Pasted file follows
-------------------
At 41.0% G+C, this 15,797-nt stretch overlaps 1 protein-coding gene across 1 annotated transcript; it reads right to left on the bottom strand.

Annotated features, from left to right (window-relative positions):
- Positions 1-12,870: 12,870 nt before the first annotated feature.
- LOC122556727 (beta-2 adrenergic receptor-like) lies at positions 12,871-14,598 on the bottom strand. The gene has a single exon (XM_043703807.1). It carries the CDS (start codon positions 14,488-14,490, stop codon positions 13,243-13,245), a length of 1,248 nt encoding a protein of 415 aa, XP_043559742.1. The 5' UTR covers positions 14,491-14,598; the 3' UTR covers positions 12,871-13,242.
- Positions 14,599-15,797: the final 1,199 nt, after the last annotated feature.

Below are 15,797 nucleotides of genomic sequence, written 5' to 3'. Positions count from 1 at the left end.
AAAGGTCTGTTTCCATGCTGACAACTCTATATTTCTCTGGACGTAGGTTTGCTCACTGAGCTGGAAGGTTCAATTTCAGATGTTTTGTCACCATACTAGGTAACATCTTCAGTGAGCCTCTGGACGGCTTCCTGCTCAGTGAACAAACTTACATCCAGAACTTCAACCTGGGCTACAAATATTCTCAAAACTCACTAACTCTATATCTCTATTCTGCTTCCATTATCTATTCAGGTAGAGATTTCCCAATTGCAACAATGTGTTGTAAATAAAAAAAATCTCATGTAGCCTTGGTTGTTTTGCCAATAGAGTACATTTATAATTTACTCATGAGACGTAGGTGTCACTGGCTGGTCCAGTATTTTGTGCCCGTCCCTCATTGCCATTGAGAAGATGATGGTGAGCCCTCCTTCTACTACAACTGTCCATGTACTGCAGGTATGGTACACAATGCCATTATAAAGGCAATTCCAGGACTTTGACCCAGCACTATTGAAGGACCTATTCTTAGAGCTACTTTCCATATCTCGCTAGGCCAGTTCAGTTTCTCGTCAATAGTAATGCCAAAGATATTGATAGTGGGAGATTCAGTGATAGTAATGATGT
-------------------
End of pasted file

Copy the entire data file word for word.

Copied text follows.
At 41.0% G+C, this 15,797-nt stretch overlaps 1 protein-coding gene across 1 annotated transcript; it reads right to left on the bottom strand.

Annotated features, from left to right (window-relative positions):
- Positions 1-12,870: 12,870 nt before the first annotated feature.
- LOC122556727 (beta-2 adrenergic receptor-like) lies at positions 12,871-14,598 on the bottom strand. The gene has a single exon (XM_043703807.1). It carries the CDS (start codon positions 14,488-14,490, stop codon positions 13,243-13,245), a length of 1,248 nt encoding a protein of 415 aa, XP_043559742.1. The 5' UTR covers positions 14,491-14,598; the 3' UTR covers positions 12,871-13,242.
- Positions 14,599-15,797: the final 1,199 nt, after the last annotated feature.

Below are 15,797 nucleotides of genomic sequence, written 5' to 3'. Positions count from 1 at the left end.
AAAGGTCTGTTTCCATGCTGACAACTCTATATTTCTCTGGACGTAGGTTTGCTCACTGAGCTGGAAGGTTCAATTTCAGATGTTTTGTCACCATACTAGGTAACATCTTCAGTGAGCCTCTGGACGGCTTCCTGCTCAGTGAACAAACTTACATCCAGAACTTCAACCTGGGCTACAAATATTCTCAAAACTCACTAACTCTATATCTCTATTCTGCTTCCATTATCTATTCAGGTAGAGATTTCCCAATTGCAACAATGTGTTGTAAATAAAAAAAATCTCATGTAGCCTTGGTTGTTTTGCCAATAGAGTACATTTATAATTTACTCATGAGACGTAGGTGTCACTGGCTGGTCCAGTATTTTGTGCCCGTCCCTCATTGCCATTGAGAAGATGATGGTGAGCCCTCCTTCTACTACAACTGTCCATGTACTGCAGGTATGGTACACAATGCCATTATAAAGGCAATTCCAGGACTTTGACCCAGCACTATTGAAGGACCTATTCTTAGAGCTACTTTCCATATCTCGCTAGGCCAGTTCAGTTTCTCGTCAATAGTAATGCCAAAGATATTGATAGTGGGAGATTCAGTGATAGTAATGATGT